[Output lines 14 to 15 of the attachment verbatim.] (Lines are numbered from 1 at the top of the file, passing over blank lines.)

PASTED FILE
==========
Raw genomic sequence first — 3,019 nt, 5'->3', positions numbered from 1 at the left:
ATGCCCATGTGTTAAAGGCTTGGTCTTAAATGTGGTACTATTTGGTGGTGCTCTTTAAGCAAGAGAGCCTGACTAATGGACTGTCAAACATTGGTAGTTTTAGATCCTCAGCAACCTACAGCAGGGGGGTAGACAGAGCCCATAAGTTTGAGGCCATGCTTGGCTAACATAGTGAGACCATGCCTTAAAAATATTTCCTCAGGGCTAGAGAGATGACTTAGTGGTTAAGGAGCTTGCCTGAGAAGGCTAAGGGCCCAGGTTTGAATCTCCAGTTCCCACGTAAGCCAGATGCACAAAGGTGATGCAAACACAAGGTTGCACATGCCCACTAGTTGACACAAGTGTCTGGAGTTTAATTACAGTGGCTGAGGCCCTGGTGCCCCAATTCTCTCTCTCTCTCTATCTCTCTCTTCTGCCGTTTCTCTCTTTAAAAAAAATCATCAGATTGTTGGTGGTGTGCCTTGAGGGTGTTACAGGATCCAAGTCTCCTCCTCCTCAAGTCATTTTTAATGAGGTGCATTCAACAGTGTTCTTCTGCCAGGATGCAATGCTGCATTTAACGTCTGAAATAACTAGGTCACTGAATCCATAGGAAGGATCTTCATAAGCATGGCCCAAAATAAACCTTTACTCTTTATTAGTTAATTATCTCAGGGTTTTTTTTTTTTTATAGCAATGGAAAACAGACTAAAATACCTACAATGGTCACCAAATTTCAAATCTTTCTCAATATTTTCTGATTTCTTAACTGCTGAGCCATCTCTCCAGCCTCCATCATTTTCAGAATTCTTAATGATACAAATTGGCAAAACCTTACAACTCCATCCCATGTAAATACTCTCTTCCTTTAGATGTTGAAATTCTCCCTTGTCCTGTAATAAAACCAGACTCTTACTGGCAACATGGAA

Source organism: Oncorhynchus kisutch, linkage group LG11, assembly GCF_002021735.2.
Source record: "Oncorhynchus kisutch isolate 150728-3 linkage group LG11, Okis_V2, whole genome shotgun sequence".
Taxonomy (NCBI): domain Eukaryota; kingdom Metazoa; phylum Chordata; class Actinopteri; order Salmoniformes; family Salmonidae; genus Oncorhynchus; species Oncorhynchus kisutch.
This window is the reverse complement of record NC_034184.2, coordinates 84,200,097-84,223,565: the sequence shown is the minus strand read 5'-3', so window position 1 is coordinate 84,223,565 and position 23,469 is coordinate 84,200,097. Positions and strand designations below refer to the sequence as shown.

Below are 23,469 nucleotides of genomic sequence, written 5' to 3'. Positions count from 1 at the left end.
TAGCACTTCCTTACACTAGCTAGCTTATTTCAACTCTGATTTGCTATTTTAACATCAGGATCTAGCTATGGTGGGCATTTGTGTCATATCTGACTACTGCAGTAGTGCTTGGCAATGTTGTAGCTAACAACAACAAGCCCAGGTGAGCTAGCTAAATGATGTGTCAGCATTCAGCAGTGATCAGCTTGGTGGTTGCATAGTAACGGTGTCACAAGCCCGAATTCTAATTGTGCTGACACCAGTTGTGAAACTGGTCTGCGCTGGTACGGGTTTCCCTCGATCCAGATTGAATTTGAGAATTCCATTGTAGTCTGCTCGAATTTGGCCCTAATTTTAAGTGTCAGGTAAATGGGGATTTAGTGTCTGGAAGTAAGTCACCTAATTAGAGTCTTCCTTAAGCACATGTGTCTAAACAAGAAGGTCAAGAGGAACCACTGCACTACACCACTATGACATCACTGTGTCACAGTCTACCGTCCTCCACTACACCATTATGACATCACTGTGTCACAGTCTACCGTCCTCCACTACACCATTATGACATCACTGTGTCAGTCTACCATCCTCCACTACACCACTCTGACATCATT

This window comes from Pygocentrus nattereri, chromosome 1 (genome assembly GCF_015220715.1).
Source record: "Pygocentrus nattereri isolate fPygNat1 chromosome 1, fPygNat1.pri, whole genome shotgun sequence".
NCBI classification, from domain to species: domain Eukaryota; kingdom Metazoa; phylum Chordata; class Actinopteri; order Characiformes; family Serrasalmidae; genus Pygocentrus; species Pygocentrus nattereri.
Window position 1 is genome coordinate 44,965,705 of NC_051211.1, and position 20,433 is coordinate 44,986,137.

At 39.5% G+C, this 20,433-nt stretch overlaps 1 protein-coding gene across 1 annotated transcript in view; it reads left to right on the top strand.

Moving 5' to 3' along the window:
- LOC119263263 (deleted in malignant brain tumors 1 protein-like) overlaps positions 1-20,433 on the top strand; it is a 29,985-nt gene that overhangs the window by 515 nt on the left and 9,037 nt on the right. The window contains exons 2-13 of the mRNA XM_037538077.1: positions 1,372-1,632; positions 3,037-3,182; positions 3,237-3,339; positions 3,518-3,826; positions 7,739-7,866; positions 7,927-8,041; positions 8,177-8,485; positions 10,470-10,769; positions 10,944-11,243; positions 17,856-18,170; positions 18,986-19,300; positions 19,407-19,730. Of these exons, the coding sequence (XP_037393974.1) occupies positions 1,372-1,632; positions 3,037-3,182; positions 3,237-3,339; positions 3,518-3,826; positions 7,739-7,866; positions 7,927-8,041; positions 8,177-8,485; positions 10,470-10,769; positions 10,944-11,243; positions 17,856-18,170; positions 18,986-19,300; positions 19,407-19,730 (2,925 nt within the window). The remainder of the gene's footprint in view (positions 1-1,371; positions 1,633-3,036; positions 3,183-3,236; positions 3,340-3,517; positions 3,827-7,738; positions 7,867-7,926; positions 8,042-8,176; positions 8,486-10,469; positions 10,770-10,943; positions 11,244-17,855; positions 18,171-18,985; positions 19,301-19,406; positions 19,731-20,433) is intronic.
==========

Moving 5' to 3' along the window:
- LOC119263263 (deleted in malignant brain tumors 1 protein-like) overlaps positions 1-20,433 on the top strand; it is a 29,985-nt gene that overhangs the window by 515 nt on the left and 9,037 nt on the right. The window contains exons 2-13 of the mRNA XM_037538077.1: positions 1,372-1,632; positions 3,037-3,182; positions 3,237-3,339; positions 3,518-3,826; positions 7,739-7,866; positions 7,927-8,041; positions 8,177-8,485; positions 10,470-10,769; positions 10,944-11,243; positions 17,856-18,170; positions 18,986-19,300; positions 19,407-19,730. Of these exons, the coding sequence (XP_037393974.1) occupies positions 1,372-1,632; positions 3,037-3,182; positions 3,237-3,339; positions 3,518-3,826; positions 7,739-7,866; positions 7,927-8,041; positions 8,177-8,485; positions 10,470-10,769; positions 10,944-11,243; positions 17,856-18,170; positions 18,986-19,300; positions 19,407-19,730 (2,925 nt within the window). The remainder of the gene's footprint in view (positions 1-1,371; positions 1,633-3,036; positions 3,183-3,236; positions 3,340-3,517; positions 3,827-7,738; positions 7,867-7,926; positions 8,042-8,176; positions 8,486-10,469; positions 10,770-10,943; positions 11,244-17,855; positions 18,171-18,985; positions 19,301-19,406; positions 19,731-20,433) is intronic.